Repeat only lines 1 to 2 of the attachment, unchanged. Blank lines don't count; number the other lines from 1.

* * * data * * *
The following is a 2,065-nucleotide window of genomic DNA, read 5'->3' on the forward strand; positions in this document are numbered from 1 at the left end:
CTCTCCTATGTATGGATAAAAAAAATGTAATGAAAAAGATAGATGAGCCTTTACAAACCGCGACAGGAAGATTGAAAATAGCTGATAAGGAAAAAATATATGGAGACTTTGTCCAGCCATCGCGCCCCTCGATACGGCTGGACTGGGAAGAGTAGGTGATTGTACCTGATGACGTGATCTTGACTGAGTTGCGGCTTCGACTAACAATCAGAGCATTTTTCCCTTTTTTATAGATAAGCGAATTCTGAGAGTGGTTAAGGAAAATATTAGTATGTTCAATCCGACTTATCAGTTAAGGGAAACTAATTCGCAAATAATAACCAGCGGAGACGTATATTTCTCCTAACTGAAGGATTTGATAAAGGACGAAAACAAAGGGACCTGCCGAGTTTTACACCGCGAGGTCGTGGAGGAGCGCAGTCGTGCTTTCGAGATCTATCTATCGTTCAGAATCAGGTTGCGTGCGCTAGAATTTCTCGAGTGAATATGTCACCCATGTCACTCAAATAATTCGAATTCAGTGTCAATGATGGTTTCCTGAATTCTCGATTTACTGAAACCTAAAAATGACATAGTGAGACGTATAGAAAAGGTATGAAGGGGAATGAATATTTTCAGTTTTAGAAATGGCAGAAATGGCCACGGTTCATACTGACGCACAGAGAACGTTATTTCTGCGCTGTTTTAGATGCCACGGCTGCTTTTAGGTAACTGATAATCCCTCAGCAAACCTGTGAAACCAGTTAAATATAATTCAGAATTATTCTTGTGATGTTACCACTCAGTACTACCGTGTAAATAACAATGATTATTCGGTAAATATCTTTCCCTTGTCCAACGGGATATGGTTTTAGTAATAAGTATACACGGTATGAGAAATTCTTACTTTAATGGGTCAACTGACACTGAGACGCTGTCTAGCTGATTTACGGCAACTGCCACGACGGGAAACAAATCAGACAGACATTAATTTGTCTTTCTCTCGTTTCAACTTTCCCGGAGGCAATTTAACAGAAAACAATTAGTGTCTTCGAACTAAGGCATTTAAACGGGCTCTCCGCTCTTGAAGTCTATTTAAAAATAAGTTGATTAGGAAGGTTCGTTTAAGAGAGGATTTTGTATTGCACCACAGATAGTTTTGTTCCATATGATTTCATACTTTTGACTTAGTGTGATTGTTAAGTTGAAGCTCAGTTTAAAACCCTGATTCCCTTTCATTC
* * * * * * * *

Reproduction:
The following is a 2,065-nucleotide window of genomic DNA, read 5'->3' on the forward strand; positions in this document are numbered from 1 at the left end:
CTCTCCTATGTATGGATAAAAAAAATGTAATGAAAAAGATAGATGAGCCTTTACAAACCGCGACAGGAAGATTGAAAATAGCTGATAAGGAAAAAATATATGGAGACTTTGTCCAGCCATCGCGCCCCTCGATACGGCTGGACTGGGAAGAGTAGGTGATTGTACCTGATGACGTGATCTTGACTGAGTTGCGGCTTCGACTAACAATCAGAGCATTTTTCCCTTTTTTATAGATAAGCGAATTCTGAGAGTGGTTAAGGAAAATATTAGTATGTTCAATCCGACTTATCAGTTAAGGGAAACTAATTCGCAAATAATAACCAGCGGAGACGTATATTTCTCCTAACTGAAGGATTTGATAAAGGACGAAAACAAAGGGACCTGCCGAGTTTTACACCGCGAGGTCGTGGAGGAGCGCAGTCGTGCTTTCGAGATCTATCTATCGTTCAGAATCAGGTTGCGTGCGCTAGAATTTCTCGAGTGAATATGTCACCCATGTCACTCAAATAATTCGAATTCAGTGTCAATGATGGTTTCCTGAATTCTCGATTTACTGAAACCTAAAAATGACATAGTGAGACGTATAGAAAAGGTATGAAGGGGAATGAATATTTTCAGTTTTAGAAATGGCAGAAATGGCCACGGTTCATACTGACGCACAGAGAACGTTATTTCTGCGCTGTTTTAGATGCCACGGCTGCTTTTAGGTAACTGATAATCCCTCAGCAAACCTGTGAAACCAGTTAAATATAATTCAGAATTATTCTTGTGATGTTACCACTCAGTACTACCGTGTAAATAACAATGATTATTCGGTAAATATCTTTCCCTTGTCCAACGGGATATGGTTTTAGTAATAAGTATACACGGTATGAGAAATTCTTACTTTAATGGGTCAACTGACACTGAGACGCTGTCTAGCTGATTTACGGCAACTGCCACGACGGGAAACAAATCAGACAGACATTAATTTGTCTTTCTCTCGTTTCAACTTTCCCGGAGGCAATTTAACAGAAAACAATTAGTGTCTTCGAACTAAGGCATTTAAACGGGCTCTCCGCTCTTGAAGTCTATTTAAAAATAAGTTGATTAGGAAGGTTCGTTTAAGAGAGGATTTTGTATTGCACCACAGATAGTTTTGTTCCATATGATTTCATACTTTTGACTTAGTGTGATTGTTAAGTTGAAGCTCAGTTTAAAACCCTGATTCCCTTTCATTC